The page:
Vice President Mike Pence refused to sign on to a plan that would upend Congress certifying the election on January 6 for President-elect Joe Biden.
Earlier this week, Rep. Louie Gohmert and Arizona’s slate of Republican Electoral College ‘electors’ filed a federal lawsuit to get a judge to say Pence has the power to pick pro-Trump electors when he presides over the Congressional session where he will finalize the presidential election results.
Politico reported late Tuesday night that a legal filing in the case indicated that Gohmert and the electors’ lawyers had reached out to Pence in advance, trying to work out a deal – and it was shot down.
Vice President Mike Pence refused to sign on to a plan that would have him choose to read the votes cast by President Donald Trump’s ‘electors’ in states that President-elect Joe Biden won when he presides over a Congressional session to finalize the election on January 6
Rep. Louie Gohmert and Arizona’s slate of Republican ‘electors’ have sued Vice President Mike Pence in an effort to get a Texas-base federal judge to give Pence the right to choose which electoral votes count
President Donald Trump is seen from his motorcade Wednesday as he headed to his West Palm Beach golf club. His allies want Vice President Mike Pence to ignore Electoral College votes cast for President-elect Biden during the January 6 Congressional session
Kelli Ward, the chair of the Arizona Republican Party, and other ‘electors’ joined the lawsuit. On the same day the actual Electoral College met, groups of Republican electors gathered in key swing states that President-elect Joe Biden won and voted for President Donald Trump
‘In the teleconference, Plaintiff’s counsel made a meaningful attempt to resolve the underlying legal issues by agreement, including advising the Vice President’s counsel that Plaintiffs intended to seek immediate injunctive relief in the event the parties did not agree,’ Gohmert’s filing said. ‘Those discussions were not successful in reaching an agreement and this lawsuit was filed.’
The group, which includes Arizona Republican Party Chair Kelli Ward, is suing Pence because they want Texas-based U.S. District Judge Jeremy Kernodle to grant the vice president expanded powers to choose pro-Trump electors.
Kernodle, so far, as agreed to expedite proceedings, but did not agree to hold a hearing on the case.
The suit argues that the Electoral Count Act, which was passed in 1887, violates the 12th Amendment, which outlines the procedure for electing the president and vice president.
The amendment, which was ratified in 1804, says that the ‘President of the Senate shall, in the presence of the Senate and House of Representatives, open all the certificates and the votes shall be counted.’
On December 14, when Electoral College electors were meeting in state capitals around the nation, groups of Republican ‘electors’ did so in states that Trump didn’t win and cast votes for him.
Among those states was Arizona and the lawsuit argues that Pence, as president of the Senate, should be able to choose which set of electors’ votes count.
‘That, with respect to competing slates of electors from the State of Arizona or other Contested States, the Twelfth Amendment contains the exclusive dispute resolution mechanisms, namely, that (i) Vice-President Pence determines which slate of electors’ votes count, or neither, for that State,’ the lawsuit says.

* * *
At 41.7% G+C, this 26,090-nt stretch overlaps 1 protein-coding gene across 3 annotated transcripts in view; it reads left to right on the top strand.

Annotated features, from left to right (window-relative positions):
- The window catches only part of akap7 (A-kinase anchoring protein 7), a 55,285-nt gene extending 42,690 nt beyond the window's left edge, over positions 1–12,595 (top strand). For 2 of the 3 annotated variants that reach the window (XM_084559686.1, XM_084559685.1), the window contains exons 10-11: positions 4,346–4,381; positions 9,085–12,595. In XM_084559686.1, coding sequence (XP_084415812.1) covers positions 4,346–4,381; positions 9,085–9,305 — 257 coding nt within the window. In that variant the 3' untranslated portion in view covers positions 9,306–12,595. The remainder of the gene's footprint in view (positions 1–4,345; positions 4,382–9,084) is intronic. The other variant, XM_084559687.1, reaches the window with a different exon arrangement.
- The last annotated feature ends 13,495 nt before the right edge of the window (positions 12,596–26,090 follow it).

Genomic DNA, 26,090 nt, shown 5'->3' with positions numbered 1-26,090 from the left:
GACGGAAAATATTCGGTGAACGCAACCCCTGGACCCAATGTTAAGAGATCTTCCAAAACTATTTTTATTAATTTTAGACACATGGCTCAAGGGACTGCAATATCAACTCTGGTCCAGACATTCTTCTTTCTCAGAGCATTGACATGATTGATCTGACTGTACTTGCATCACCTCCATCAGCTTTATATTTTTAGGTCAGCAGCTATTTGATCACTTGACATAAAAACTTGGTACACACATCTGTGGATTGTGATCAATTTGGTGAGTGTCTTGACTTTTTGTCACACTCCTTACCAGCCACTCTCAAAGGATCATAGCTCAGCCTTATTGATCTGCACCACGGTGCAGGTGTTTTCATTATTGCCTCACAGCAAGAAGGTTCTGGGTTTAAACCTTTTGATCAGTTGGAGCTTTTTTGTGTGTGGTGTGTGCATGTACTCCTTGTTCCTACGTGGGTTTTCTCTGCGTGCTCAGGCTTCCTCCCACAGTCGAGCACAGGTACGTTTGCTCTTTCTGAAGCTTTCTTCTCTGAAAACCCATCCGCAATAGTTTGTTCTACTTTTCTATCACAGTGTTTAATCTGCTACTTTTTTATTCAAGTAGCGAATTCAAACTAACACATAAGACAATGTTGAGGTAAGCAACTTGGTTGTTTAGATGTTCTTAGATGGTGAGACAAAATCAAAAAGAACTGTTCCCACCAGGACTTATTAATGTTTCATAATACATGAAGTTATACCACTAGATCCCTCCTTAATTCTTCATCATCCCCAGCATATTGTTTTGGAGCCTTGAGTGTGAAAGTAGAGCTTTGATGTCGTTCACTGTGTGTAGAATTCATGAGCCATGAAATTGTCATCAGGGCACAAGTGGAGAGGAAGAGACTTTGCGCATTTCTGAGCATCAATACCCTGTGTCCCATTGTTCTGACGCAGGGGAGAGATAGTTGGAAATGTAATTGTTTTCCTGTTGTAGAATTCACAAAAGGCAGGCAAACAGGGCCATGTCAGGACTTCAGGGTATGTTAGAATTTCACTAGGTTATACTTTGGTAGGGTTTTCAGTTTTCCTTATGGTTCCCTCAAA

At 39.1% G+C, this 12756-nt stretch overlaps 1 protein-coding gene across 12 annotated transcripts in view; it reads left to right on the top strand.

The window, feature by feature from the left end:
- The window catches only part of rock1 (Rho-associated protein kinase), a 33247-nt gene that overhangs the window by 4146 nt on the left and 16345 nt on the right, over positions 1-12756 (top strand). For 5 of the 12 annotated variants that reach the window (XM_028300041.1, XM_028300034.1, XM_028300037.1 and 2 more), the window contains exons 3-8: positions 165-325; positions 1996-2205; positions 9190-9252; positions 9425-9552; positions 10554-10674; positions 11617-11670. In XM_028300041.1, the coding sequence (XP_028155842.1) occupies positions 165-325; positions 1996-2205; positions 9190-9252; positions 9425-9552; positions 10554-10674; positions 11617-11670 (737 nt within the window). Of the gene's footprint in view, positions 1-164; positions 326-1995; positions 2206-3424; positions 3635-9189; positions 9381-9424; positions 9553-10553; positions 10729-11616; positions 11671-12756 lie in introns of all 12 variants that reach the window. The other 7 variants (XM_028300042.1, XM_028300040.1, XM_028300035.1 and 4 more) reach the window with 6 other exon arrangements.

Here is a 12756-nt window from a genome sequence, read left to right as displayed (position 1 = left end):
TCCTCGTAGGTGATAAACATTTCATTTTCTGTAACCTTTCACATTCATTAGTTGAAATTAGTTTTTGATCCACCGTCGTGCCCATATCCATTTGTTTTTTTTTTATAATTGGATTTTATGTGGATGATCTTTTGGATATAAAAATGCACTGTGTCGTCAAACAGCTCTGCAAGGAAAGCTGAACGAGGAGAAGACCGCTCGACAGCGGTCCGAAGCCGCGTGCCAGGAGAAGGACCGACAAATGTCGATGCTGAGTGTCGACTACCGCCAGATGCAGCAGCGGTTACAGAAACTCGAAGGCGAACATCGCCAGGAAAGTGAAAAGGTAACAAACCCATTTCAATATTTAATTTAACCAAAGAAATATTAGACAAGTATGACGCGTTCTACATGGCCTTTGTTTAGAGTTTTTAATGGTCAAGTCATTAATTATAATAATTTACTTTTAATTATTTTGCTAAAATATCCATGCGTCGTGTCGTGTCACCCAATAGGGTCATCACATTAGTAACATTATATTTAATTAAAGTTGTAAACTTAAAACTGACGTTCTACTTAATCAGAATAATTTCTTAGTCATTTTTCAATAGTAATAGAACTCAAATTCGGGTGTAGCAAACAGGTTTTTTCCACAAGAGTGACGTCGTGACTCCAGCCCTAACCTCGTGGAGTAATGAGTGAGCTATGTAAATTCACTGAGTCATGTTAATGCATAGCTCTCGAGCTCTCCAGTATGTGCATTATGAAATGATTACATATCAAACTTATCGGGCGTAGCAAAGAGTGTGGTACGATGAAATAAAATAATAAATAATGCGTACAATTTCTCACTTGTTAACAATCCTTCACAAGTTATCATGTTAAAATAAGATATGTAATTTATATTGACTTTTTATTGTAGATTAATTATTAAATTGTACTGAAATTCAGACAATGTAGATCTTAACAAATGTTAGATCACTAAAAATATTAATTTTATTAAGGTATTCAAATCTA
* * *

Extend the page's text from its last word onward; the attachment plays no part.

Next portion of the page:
A thread from the GOP-leaning polling firm Rasmussen Reports suggested Pence could also simply refuse to open and read the results from states that Trump and his allies have claimed were plagued by widespread voter fraud, of which there is no evidence.
The Hill Newspaper first reported on the lawsuit.
Harvard Law School professor Laurence Tribe tweeted that Gohmert effort ‘may be the dumbest law suit of all’ adding that it’s ‘jaw-droppingly stupid.’
‘The idea that the Vice President has sole authority to determine whether or not to count electoral votes submitted by a state, or which of competing submissions to count, is inconsistent with a proper understanding of the Constitution,’ Ohio State University law professor Edward Foley told The Hill.
Trump and his allies have tried legal case after case to try and find a loophole to get courts to declare the Republican president the victor of the 2020 race.
Democratic President-elect Joe Biden won the presidential election by more than 7 million votes and earned 306 Electoral College votes, compared to Trump’s 232.
The December 14 meeting of the Electoral College cemented that count.
Then, on January 6, Pence will preside over what’s usually a ceremonial meeting of Congress to count the votes.
House members and senators are allowed to object to states’ counts – and Gohmert said he plans to engage in that effort.
A number of GOP House members plan to object to counts in key swing states, but debate won’t occur unless they’re joined by a U.S. senator.
Trump has been pressuring incoming Alabama Sen. Tommy Tuberville to voice objections.
If that were to occur, lawmakers would debate the objections in their respective chambers, with a majority vote needed to kill the effort.
There are enough votes in the House and the Senate to overrule any objections and so while the effort could delay the reporting of the vote, it won’t change the result.